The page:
Set the scene = GORGEOUS day in downtown Portland, Oregon. I’m talking sunshine with true blue skies at a perfect 73 degrees.
I walk into Powell Book stores which is an entire BLOCK of new and used books. It’s a destination for the soul. Add it to that travel list! Especially if you, like me, find you need help hiding from all the extroverts sometimes because they don’t get that while you LOOK/SOUND/SMELL like an extrovert, you also need two+ hours of quiet with your friends who just write to you in the form of novels.
Anywho, there I was, taking a deep inhale of this CITY BLOCK full of books. Eeeee!! I get tingly just thinking about it. I made a beeline for the self-help section (Surprise, surprise, right?! How do you think I got into this profession? I started reading this shit for fun 15 years BEFORE I became a coach).
And low + behold, what did I spy with my little eye? The beginning of the self-help row was a wall of yellow and orange colored books. They yelled (I know, books can’t yell. But the colors and caps lock text FELT like relentless arm waving and hollering) about happiness and gratitude and joy and how to find it.
Immediately, I was plunged into a slight panic thinking, “If I skip this part, does that mean that I feel happy? I don’t want to read books on happiness right now… Wait, shouldn’t I know more about the science of happiness? Could I be even happier in my life? Am I happy enough?”
While research shows that consistent practices like gratitude actually DO make us happier, I find our culture to be a bit obsessed with happy.
Everytime I scroll through Instagram, I wonder : Will more pink and beige make me happier? When I look at the exotic travels I’m not experiencing, I wonder: Are they happier than me?
Here’s what I’ve witnessed in myself and my clients. “Am I happy?” is the wrong damn question. Because your brand of “happy” is waaay different than the brand of the girl sitting next to you, sucking down her Unicorn frappuccino from Starbucks (#morethoughtsonthis).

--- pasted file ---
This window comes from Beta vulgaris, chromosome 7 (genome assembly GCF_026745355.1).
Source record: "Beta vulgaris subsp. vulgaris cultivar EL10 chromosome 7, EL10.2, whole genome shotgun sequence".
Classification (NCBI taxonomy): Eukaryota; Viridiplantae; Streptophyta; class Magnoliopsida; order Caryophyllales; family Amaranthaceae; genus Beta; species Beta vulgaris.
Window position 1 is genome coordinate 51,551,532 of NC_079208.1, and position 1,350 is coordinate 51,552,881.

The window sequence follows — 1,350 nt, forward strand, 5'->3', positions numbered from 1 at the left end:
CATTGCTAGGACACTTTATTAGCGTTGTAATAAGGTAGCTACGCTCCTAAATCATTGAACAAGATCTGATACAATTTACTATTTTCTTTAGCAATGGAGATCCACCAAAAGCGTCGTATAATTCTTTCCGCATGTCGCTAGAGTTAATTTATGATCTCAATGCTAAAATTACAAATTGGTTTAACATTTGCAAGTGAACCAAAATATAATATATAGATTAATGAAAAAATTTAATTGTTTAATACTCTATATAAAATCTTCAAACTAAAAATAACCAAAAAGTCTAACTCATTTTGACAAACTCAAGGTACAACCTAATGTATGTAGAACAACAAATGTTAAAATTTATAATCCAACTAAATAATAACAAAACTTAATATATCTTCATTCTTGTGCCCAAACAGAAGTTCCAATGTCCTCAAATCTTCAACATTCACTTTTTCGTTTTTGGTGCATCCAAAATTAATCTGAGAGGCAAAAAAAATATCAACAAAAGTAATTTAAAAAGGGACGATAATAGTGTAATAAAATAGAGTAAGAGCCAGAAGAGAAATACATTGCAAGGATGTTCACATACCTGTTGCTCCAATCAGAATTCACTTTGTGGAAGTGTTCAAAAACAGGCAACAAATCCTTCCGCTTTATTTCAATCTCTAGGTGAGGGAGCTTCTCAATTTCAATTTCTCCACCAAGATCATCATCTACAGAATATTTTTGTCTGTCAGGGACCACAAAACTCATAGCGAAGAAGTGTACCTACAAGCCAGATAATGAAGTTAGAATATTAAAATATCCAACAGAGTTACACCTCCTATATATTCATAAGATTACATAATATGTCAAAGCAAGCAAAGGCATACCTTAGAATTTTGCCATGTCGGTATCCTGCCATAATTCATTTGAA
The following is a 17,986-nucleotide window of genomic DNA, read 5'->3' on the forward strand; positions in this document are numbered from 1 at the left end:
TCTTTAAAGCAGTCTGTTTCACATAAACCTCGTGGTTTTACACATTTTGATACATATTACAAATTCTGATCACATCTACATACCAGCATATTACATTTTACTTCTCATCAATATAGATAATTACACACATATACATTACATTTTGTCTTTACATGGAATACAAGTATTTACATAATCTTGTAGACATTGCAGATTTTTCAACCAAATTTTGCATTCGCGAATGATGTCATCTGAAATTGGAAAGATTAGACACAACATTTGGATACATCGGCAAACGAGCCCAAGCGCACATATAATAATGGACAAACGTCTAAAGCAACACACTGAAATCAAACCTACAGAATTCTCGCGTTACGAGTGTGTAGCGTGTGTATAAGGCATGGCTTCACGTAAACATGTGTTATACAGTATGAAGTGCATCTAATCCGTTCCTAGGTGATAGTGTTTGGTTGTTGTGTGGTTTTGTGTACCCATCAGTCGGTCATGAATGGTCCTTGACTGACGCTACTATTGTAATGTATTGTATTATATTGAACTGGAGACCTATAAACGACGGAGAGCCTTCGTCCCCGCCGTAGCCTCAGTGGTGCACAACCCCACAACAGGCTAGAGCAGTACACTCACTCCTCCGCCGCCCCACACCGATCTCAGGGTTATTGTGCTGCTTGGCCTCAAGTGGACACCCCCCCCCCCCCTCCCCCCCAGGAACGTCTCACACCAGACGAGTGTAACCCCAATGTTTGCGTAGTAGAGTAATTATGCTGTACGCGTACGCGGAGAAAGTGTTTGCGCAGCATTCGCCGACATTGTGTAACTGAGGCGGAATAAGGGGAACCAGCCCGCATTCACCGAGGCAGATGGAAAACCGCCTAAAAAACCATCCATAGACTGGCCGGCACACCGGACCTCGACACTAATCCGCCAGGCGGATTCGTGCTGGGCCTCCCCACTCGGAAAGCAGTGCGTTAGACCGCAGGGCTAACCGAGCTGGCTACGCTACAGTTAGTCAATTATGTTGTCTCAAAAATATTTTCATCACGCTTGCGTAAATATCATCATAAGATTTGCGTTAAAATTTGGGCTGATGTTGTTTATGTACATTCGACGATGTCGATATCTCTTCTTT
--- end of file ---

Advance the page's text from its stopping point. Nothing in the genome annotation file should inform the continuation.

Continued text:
In order to know if we’re happy, we have to understand our own genuine brand of happy.
I once had a job where I was expected told to be the most joyful person. I sang in the hallways and high-fived students and teachers until I was blue in the face, and it was fuuun. However, I found that in order to balance myself out, I needed so much quiet. I read books. I cooked meals and I went on quiet hikes. I didn’t want to talk to people. I had to counterbalance with extreme radio silence.
Danielle LaPorte revolutionized this concept in the Desire Map. She asks, How do you want to feel?
When I began 1:1 work with clients, I was shocked to learn they were like me. They had their personal brand of happiness AND they didn’t want happiness all the time. Both things.
It became clear to me that we don’t operate in joy all the time- nor do we want to.
We all have an internal compass that indicates our personal brand of happiness. I call it your Internal Compass. In my Internal Compass, my north is JOY. But I also had a south I had never spent anytime with. At that time, my south became known as Quiet.
So here’s what we find when we dive in… most us have a North that’s exciting and it feels super high energy. But my clients are usually shocked to find that their South feels totally different. South often looks like one of these:
What this means is that they do things that are guided by their North, but they also intentionally choose to do and be in ways that fulfill their South.
Balance, in the way many of us are used to thinking about it and striving for it, is a myth. We’re living in a time where we have to choose over and over with intention what we are creating. What we are willing to make and what we are not. We live in an intense time of being bombarded by choices, so we need to get clear on how and why we make our choices.
If you want to play with your internal compass AND create goals and a vision that are in alignment, sign up for a complimentary clarity call with me here. This work is deeply personal and powerful.
I’m accepting three new clients into the summer, after which the Internal Compass Program will change to a virtual workshop.
Here’s what one client recently shared about our work together:
“I started out with the Internal Compass a little dazed and confused. I had set myself out on a career path that I then decided to change. I was questioning my decisions and unsure of where to go next. Jess was a steady source of wisdom and insight. I would have gotten out of my fog eventually, but it would have taken a whole lot longer (and been more difficult!). I learned how to make myself happy in each moment, how to decipher if I’m happy or not, and how I should go about making decisions in alignment with my happiness. I feel more confident and secure, AND I got a new job that I’m super excited about!” – Lauren M.
If you have Qs, reply to this email and share with me! I want to hear what’s on your heart about this.
In living in your wondrous North + your trusting South,
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